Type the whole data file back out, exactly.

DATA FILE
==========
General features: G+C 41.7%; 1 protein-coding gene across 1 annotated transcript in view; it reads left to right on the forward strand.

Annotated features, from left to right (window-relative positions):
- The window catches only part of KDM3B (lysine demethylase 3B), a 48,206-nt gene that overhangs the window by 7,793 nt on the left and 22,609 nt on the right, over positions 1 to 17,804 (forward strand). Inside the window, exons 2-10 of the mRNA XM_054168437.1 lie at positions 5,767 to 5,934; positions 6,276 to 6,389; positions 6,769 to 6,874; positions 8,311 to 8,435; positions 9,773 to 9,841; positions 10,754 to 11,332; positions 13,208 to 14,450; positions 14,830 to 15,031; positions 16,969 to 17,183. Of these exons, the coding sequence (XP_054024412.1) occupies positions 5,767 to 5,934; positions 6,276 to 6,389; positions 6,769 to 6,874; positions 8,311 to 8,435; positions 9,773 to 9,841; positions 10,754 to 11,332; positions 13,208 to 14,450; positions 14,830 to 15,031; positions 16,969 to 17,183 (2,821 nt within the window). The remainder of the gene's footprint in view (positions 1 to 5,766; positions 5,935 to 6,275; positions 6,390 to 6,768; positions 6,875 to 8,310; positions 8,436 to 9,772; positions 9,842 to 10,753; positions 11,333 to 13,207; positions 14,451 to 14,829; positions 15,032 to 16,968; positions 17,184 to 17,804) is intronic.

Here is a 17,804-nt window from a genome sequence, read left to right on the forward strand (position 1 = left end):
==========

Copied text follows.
General features: G+C 41.7%; 1 protein-coding gene across 1 annotated transcript in view; it reads left to right on the forward strand.

Annotated features, from left to right (window-relative positions):
- The window catches only part of KDM3B (lysine demethylase 3B), a 48,206-nt gene that overhangs the window by 7,793 nt on the left and 22,609 nt on the right, over positions 1 to 17,804 (forward strand). Inside the window, exons 2-10 of the mRNA XM_054168437.1 lie at positions 5,767 to 5,934; positions 6,276 to 6,389; positions 6,769 to 6,874; positions 8,311 to 8,435; positions 9,773 to 9,841; positions 10,754 to 11,332; positions 13,208 to 14,450; positions 14,830 to 15,031; positions 16,969 to 17,183. Of these exons, the coding sequence (XP_054024412.1) occupies positions 5,767 to 5,934; positions 6,276 to 6,389; positions 6,769 to 6,874; positions 8,311 to 8,435; positions 9,773 to 9,841; positions 10,754 to 11,332; positions 13,208 to 14,450; positions 14,830 to 15,031; positions 16,969 to 17,183 (2,821 nt within the window). The remainder of the gene's footprint in view (positions 1 to 5,766; positions 5,935 to 6,275; positions 6,390 to 6,768; positions 6,875 to 8,310; positions 8,436 to 9,772; positions 9,842 to 10,753; positions 11,333 to 13,207; positions 14,451 to 14,829; positions 15,032 to 16,968; positions 17,184 to 17,804) is intronic.

Here is a 17,804-nt window from a genome sequence, read left to right on the forward strand (position 1 = left end):